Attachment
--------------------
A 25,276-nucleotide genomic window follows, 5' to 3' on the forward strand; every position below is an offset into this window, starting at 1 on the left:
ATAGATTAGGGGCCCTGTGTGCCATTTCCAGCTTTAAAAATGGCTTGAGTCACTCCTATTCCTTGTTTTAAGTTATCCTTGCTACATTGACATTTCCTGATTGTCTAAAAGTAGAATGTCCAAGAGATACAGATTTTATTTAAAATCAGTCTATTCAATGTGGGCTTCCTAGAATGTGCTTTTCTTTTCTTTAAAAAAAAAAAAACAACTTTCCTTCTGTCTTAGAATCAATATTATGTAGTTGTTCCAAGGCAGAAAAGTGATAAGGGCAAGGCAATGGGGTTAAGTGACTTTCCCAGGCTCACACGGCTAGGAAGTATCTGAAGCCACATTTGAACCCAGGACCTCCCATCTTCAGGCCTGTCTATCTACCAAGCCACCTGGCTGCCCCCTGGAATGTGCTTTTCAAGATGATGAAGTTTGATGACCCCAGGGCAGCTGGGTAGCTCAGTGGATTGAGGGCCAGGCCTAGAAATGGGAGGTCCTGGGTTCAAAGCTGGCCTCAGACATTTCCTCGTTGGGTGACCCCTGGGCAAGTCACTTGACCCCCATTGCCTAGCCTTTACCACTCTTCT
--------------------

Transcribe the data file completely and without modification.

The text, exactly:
A 25,276-nucleotide genomic window follows, 5' to 3' on the forward strand; every position below is an offset into this window, starting at 1 on the left:
ATAGATTAGGGGCCCTGTGTGCCATTTCCAGCTTTAAAAATGGCTTGAGTCACTCCTATTCCTTGTTTTAAGTTATCCTTGCTACATTGACATTTCCTGATTGTCTAAAAGTAGAATGTCCAAGAGATACAGATTTTATTTAAAATCAGTCTATTCAATGTGGGCTTCCTAGAATGTGCTTTTCTTTTCTTTAAAAAAAAAAAAACAACTTTCCTTCTGTCTTAGAATCAATATTATGTAGTTGTTCCAAGGCAGAAAAGTGATAAGGGCAAGGCAATGGGGTTAAGTGACTTTCCCAGGCTCACACGGCTAGGAAGTATCTGAAGCCACATTTGAACCCAGGACCTCCCATCTTCAGGCCTGTCTATCTACCAAGCCACCTGGCTGCCCCCTGGAATGTGCTTTTCAAGATGATGAAGTTTGATGACCCCAGGGCAGCTGGGTAGCTCAGTGGATTGAGGGCCAGGCCTAGAAATGGGAGGTCCTGGGTTCAAAGCTGGCCTCAGACATTTCCTCGTTGGGTGACCCCTGGGCAAGTCACTTGACCCCCATTGCCTAGCCTTTACCACTCTTCT